I smiled instantly. He still thought of me. Getting out the phone book, I found the number for A Salon Named Desire and set a makeup appointment for the morning of the party.

That week, I ate hard-boiled eggs, cottage cheese, grapefruit, lean meat and Diet Coke. This was the first diet that my mother gave me, when I was 14. I spent an hour in the gym every night leading up to the party.

Finally, it was Friday. I took an Ambien at night, because I was too nervous to sleep. Nestled against the white cotton down pillows, I fell asleep quickly.

Bon fires everywhere against the Irish countryside. Everyone has had their fill of ale and game. We have all been smudged and purified with juniper smoke. Andre’s ex-girlfriends and I are dancing like MTV stars around him. I walk forward and bow. “Thank you for choosing me, though I know that I am not great like the others you have chosen.” He cups his hands around my chin and smiles. He walks around the circle, kissing each woman on the cheek.

I woke up with pain in my chest. Sebastian, my 18-pound cat, stood on my torso and demanded in loud, hoarse meows to be fed. The vet wants him on a diet, too. The red numbers on the digital alarm clock told me that it was 9 a.m. I meant to get up earlier.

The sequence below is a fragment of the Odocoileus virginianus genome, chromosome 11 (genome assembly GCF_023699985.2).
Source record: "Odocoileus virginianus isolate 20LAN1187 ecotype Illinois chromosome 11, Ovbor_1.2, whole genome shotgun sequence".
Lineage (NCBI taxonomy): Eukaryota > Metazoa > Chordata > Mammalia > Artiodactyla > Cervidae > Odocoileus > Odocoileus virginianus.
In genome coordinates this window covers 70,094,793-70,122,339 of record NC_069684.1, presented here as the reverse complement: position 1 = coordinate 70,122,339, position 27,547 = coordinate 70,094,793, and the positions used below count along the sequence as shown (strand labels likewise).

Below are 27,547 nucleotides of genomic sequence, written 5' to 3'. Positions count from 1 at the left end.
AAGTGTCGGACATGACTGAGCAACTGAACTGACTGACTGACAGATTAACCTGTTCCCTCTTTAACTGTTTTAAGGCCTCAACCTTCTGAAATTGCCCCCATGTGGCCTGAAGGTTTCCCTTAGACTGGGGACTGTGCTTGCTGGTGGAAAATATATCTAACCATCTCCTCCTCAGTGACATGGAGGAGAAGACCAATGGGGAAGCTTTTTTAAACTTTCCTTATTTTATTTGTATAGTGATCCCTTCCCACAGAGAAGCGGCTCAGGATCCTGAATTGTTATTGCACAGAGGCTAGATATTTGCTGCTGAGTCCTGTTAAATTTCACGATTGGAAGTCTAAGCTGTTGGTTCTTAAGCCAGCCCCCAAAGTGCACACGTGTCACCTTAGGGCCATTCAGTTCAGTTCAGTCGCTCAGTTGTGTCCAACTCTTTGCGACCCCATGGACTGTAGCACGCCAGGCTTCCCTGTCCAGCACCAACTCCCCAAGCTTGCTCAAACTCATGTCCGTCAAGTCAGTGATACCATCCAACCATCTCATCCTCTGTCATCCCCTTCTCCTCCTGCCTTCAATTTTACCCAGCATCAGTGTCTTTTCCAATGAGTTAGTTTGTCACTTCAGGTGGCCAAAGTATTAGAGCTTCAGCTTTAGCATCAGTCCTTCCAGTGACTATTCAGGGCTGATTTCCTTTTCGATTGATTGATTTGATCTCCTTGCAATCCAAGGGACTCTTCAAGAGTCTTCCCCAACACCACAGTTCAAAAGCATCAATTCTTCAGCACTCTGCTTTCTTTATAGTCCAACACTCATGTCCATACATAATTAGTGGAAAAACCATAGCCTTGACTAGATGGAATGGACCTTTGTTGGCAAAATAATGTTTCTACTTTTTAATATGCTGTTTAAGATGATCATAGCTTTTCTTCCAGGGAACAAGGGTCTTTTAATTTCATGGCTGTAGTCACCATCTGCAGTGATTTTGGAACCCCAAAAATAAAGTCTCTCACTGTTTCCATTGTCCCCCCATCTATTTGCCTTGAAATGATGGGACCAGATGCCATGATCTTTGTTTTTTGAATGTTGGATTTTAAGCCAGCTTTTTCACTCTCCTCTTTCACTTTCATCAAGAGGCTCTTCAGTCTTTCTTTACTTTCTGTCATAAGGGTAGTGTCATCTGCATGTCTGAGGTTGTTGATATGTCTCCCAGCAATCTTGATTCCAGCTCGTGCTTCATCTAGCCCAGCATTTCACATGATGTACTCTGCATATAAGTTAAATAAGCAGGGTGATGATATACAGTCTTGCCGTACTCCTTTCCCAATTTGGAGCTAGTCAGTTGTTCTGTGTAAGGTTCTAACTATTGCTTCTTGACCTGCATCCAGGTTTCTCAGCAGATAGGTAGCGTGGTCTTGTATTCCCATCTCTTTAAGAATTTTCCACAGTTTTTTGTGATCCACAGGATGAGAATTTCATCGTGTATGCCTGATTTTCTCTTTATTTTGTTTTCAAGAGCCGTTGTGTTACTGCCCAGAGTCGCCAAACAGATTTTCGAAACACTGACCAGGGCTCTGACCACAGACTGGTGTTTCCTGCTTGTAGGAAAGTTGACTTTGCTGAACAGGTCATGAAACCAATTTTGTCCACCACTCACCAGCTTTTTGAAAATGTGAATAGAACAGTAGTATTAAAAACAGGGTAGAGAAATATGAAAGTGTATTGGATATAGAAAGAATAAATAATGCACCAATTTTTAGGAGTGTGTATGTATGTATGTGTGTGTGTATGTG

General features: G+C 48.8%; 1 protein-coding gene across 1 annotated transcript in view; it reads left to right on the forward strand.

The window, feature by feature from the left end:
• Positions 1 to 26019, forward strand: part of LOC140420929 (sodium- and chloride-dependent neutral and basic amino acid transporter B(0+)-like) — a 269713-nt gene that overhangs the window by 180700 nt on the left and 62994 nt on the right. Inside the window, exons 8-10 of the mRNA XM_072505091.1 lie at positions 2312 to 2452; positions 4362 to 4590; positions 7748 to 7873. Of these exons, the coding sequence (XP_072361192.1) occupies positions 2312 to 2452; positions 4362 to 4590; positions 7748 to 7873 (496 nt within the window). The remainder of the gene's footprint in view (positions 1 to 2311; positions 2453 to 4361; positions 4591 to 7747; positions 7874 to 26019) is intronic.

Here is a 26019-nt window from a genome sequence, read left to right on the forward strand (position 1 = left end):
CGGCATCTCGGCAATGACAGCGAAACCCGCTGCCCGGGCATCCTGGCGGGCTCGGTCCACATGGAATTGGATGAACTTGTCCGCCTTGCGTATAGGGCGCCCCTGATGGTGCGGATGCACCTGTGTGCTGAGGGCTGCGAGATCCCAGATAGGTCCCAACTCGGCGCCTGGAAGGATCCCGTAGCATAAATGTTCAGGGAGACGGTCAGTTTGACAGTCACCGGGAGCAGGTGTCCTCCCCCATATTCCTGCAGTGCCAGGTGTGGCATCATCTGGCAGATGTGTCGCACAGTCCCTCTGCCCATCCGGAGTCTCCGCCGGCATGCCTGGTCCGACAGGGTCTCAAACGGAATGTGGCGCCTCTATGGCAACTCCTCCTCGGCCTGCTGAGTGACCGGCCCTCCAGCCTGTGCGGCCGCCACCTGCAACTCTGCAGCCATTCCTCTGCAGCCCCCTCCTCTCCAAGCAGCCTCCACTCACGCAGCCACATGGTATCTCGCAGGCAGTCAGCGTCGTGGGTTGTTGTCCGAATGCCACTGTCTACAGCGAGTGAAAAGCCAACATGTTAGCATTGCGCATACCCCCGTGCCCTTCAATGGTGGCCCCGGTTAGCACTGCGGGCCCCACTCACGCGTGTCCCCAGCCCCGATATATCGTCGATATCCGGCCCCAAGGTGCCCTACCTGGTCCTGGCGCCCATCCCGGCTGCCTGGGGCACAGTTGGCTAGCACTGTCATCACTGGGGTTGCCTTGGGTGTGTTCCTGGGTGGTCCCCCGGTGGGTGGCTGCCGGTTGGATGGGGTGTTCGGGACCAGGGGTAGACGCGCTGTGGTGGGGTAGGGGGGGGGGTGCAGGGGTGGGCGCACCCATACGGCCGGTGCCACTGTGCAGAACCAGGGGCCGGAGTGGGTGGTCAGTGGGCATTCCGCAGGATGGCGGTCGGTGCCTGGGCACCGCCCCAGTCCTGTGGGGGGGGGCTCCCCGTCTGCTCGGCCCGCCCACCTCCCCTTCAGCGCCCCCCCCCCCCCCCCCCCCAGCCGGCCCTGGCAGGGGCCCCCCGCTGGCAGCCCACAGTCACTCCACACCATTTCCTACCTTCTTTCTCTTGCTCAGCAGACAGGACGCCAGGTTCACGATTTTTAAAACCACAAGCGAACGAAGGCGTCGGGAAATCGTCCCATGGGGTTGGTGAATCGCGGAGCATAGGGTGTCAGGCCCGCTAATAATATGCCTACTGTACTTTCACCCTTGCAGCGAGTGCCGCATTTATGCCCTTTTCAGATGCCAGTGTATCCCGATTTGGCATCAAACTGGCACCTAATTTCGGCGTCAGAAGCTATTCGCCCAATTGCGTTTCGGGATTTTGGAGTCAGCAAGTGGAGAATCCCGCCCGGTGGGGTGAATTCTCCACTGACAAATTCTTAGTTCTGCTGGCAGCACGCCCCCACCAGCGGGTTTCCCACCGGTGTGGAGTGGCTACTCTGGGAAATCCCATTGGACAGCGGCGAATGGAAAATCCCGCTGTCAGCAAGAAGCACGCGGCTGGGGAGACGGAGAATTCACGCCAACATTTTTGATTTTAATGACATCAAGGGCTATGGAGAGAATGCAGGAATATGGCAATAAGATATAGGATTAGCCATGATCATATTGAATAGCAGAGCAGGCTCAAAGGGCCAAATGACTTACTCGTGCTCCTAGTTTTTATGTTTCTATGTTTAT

After preparing a strong cup of coffee, I bathed and put the halter dress on. The phone rang.

“Jenn, it’s Nat. I hope you’re coming? I haven’t seen you in ages, and I want to introduce you to my new boyfriend.”

Natalie, a print maker, had gone out on double dates with Andre and me. I always hated double dating with Andre. I felt like I needed to win the approval of his friends, so dinner was never enjoyable.

“I wouldn’t miss it for the world.”


I drove to A Salon Named Desire to have my makeup done. My stomach shifted uneasily as I imagined the dialogue that I would have with Andre and others. When I got to stop signs, I practiced smiling into the mirror.

“I need to look great for a party this morning,” I explained to the young girl at the salon who called herself Zella. She had tattoos depicting jungle plants and birds around both arms. Her nose was pierced.

“I’m going to use the moss green and lemon yellow. I think these will really make your eyes pop,” she said.

“I really need to impress an old boyfriend,” I said.

“And you will!” she said.

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Carrie M. O'Connor earned a master of arts in journalism and communications from Marquette University. She has worked as a reporter and freelance writer in Honolulu and Milwaukee. Recently, she was a guest essayist on WUWM and the Milwaukee Journal Sentinel. Her fiction has appeared in Bamboo Ridge and Auscult, a literary journal of the Medical College of Wisconsin.

One Comment

  1. Wow! What a great story. I was reluctant to read it at first, but it sucked me right in and kept me going. Now I know there is such a thing as an on-line page turner. I loved the characters; I was right there in the room with them. Thanks for making me smile on a cloudy Tuesday.